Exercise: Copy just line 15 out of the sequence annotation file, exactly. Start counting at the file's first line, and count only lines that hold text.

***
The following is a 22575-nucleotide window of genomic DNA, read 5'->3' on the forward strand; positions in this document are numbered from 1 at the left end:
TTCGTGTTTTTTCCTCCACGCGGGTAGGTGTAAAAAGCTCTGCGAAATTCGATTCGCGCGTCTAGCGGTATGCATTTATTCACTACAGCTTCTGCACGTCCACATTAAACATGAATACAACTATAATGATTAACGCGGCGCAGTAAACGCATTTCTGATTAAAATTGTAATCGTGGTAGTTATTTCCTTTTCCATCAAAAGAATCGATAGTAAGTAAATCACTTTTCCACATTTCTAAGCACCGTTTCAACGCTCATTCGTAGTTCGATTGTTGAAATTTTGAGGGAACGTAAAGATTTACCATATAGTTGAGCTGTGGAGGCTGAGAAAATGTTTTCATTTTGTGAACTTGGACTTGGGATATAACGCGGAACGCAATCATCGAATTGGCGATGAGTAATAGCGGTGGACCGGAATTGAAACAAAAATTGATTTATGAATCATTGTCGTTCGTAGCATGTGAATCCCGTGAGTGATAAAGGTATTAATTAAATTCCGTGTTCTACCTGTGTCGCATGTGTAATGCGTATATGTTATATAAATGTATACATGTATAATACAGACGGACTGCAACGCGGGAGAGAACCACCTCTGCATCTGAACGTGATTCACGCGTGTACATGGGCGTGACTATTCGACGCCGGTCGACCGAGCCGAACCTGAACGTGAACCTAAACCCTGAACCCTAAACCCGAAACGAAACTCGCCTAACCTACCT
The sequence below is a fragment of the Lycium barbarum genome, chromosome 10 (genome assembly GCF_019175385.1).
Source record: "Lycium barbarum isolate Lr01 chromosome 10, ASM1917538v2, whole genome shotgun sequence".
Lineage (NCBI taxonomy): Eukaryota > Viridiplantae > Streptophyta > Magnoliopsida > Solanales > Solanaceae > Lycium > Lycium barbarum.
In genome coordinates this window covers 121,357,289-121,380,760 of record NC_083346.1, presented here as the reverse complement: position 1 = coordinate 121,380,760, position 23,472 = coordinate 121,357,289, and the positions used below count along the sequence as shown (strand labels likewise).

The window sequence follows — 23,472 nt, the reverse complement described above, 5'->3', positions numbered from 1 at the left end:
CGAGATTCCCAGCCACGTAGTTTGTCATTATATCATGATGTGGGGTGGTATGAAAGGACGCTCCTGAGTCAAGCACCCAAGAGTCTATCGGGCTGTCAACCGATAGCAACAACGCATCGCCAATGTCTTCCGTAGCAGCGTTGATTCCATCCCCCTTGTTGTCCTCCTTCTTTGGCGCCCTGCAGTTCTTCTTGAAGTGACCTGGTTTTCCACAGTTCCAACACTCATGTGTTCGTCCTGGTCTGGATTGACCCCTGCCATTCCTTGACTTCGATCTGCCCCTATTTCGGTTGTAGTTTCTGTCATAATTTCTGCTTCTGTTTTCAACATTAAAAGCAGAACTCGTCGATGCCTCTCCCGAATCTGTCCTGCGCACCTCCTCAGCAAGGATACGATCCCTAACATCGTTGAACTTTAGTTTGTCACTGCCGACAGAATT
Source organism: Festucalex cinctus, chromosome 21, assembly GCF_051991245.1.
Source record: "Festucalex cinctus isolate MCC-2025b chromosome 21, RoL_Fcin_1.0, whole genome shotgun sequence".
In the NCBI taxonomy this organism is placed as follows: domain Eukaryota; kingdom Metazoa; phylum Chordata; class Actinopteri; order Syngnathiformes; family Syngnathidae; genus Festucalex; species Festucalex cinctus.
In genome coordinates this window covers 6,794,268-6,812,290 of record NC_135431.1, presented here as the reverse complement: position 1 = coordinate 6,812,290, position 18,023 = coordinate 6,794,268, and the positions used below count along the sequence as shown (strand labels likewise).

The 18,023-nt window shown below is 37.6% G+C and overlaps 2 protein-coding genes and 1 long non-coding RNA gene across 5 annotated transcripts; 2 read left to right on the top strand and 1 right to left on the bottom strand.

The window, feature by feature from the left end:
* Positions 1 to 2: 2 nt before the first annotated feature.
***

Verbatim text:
* Positions 1 to 2: 2 nt before the first annotated feature.